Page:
The broad bandwidths required to achieve ultrahigh-resolution OCT make dispersion matching between the sample and reference arms of the interferometer much more critical to achieving optimum resolution than in standard-resolution OCT. The numerical dispersion compensation method described in the manuscript performed as well as or better than physical matching of dispersion. This method also has the advantage that dispersion can be compensated to higher orders. Numerical dispersion compensation requires the use of an additional Hilbert transform and Fourier transform when compared to standard spectral OCT processing, which requires a single Fourier transform. A Hilbert transform is usually implemented by forward and reverse Fourier transforms. Thus, numerical dispersion compensation requires two additional Fourier transforms when compared to standard spectral OCT processing.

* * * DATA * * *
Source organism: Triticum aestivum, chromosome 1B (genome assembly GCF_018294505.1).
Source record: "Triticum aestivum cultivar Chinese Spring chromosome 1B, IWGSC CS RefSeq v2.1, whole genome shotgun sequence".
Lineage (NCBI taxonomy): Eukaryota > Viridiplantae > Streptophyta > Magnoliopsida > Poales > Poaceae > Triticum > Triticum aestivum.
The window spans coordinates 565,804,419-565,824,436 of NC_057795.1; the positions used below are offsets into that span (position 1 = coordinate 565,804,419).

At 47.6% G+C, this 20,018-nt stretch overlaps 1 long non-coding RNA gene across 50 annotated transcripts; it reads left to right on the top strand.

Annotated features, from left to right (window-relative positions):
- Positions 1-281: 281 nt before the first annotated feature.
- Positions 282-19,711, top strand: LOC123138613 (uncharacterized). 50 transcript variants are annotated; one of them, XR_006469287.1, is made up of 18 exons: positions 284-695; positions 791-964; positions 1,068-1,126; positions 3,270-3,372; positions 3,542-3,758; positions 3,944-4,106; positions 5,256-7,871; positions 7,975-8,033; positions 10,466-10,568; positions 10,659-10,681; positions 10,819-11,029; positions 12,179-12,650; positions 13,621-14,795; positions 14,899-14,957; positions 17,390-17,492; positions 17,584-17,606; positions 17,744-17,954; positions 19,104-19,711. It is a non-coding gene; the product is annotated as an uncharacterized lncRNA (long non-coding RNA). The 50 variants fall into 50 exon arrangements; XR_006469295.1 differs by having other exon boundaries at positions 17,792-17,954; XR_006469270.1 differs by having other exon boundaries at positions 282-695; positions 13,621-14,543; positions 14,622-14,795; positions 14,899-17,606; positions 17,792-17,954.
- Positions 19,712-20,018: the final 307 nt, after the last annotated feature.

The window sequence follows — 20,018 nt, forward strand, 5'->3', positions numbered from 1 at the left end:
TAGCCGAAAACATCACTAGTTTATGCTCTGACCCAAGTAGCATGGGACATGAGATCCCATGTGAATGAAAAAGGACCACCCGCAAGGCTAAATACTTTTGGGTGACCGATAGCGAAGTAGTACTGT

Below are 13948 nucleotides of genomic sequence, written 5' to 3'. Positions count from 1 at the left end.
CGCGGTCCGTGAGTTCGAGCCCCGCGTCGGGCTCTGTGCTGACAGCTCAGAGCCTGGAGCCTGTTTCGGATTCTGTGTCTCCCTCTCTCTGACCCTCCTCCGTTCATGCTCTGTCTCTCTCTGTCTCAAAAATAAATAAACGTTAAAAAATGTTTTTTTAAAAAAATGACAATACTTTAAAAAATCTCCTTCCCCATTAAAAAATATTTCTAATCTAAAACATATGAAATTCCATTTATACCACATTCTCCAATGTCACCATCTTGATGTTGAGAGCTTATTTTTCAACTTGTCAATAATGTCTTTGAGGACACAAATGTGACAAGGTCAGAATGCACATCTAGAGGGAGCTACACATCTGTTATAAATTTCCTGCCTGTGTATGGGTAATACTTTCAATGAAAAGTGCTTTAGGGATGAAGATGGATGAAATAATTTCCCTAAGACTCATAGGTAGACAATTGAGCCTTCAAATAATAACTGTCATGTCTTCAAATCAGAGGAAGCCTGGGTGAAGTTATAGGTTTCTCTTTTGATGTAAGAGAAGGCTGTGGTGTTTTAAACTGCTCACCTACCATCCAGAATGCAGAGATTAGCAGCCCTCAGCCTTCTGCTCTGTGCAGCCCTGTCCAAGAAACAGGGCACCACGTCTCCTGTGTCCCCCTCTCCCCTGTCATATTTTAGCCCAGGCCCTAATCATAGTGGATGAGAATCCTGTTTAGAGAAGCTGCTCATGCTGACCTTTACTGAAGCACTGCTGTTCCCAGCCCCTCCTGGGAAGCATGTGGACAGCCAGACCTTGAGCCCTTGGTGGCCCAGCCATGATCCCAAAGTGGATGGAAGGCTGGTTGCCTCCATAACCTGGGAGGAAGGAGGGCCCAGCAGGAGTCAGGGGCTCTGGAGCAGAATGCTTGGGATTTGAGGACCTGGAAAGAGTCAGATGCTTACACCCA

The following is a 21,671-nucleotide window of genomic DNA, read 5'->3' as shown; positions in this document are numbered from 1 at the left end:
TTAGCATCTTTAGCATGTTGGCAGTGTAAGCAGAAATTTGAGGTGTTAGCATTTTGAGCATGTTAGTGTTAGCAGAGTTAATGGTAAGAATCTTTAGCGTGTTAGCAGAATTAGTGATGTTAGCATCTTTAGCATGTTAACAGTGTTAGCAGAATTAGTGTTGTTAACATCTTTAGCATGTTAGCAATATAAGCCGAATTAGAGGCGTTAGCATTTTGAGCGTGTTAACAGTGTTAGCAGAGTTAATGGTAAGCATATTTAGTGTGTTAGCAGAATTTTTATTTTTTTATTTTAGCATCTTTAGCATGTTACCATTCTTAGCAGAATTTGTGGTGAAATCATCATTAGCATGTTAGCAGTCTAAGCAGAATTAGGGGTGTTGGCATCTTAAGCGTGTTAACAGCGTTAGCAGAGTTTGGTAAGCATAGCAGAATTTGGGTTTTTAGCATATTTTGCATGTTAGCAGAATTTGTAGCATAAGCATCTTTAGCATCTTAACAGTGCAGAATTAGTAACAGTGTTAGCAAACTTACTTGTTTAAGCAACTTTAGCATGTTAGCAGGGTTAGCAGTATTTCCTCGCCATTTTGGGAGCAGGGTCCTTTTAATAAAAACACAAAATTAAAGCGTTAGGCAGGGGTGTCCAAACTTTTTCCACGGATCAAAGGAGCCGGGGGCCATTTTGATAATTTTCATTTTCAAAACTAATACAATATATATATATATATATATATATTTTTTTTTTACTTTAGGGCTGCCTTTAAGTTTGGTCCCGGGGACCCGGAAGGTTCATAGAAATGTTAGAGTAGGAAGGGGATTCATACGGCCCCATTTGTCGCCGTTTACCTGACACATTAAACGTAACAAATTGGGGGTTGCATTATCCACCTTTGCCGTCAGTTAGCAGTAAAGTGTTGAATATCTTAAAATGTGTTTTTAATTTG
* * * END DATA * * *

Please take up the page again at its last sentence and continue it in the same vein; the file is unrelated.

These results also demonstrate that automatic iterative algorithms may be applied which can optimize the dispersion compensation for an ultrahigh-resolution image. It is important to note that automatically compensating dispersion in an image, which has complicated backscattering and backreflections, is more challenging than for the case of a single reflection from a mirror. The automated iterative dispersion correction procedure presented here uses an image sharpness metric M, which minimizes the number of points above an empirically chosen threshold. If the threshold is set too high (e.g., near the peak signal value), the image sharpness may not be correctly optimized, because peaks are forced below the threshold in the process of maximizing the function M. If the threshold is set too low (e.g., near the noise level), the sharpness metric M does not have a well-defined maximum as the dispersion parameters are varied. For this study, the threshold was set to two standard deviations above the mean of the noise. This value of threshold worked well for retinal images from different subjects, and performance was not very sensitive to the specific threshold. With further investigation, other sharpness metrics can be developed.